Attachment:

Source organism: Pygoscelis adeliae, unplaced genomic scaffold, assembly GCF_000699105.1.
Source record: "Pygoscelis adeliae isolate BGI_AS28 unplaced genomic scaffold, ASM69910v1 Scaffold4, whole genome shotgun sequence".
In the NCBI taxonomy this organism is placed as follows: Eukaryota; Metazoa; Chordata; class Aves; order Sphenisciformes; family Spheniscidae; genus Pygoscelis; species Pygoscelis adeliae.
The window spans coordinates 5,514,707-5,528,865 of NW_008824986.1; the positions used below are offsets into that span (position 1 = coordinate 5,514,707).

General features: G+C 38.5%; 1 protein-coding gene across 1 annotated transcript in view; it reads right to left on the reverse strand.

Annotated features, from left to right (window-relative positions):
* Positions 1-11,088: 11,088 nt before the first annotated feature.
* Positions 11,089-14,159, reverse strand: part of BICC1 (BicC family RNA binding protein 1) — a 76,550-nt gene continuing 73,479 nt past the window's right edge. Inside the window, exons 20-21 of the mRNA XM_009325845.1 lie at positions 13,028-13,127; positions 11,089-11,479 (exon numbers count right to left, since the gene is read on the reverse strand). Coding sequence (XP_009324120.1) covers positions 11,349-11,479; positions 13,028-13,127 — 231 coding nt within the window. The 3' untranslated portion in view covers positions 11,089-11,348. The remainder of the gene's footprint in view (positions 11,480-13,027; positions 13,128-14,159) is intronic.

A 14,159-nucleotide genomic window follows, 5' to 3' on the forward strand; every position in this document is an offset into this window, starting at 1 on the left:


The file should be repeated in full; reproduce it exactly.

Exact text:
Source organism: Pygoscelis adeliae, unplaced genomic scaffold, assembly GCF_000699105.1.
Source record: "Pygoscelis adeliae isolate BGI_AS28 unplaced genomic scaffold, ASM69910v1 Scaffold4, whole genome shotgun sequence".
In the NCBI taxonomy this organism is placed as follows: Eukaryota; Metazoa; Chordata; class Aves; order Sphenisciformes; family Spheniscidae; genus Pygoscelis; species Pygoscelis adeliae.
The window spans coordinates 5,514,707-5,528,865 of NW_008824986.1; the positions used below are offsets into that span (position 1 = coordinate 5,514,707).

General features: G+C 38.5%; 1 protein-coding gene across 1 annotated transcript in view; it reads right to left on the reverse strand.

Annotated features, from left to right (window-relative positions):
* Positions 1-11,088: 11,088 nt before the first annotated feature.
* Positions 11,089-14,159, reverse strand: part of BICC1 (BicC family RNA binding protein 1) — a 76,550-nt gene continuing 73,479 nt past the window's right edge. Inside the window, exons 20-21 of the mRNA XM_009325845.1 lie at positions 13,028-13,127; positions 11,089-11,479 (exon numbers count right to left, since the gene is read on the reverse strand). Coding sequence (XP_009324120.1) covers positions 11,349-11,479; positions 13,028-13,127 — 231 coding nt within the window. The 3' untranslated portion in view covers positions 11,089-11,348. The remainder of the gene's footprint in view (positions 11,480-13,027; positions 13,128-14,159) is intronic.

A 14,159-nucleotide genomic window follows, 5' to 3' on the forward strand; every position in this document is an offset into this window, starting at 1 on the left: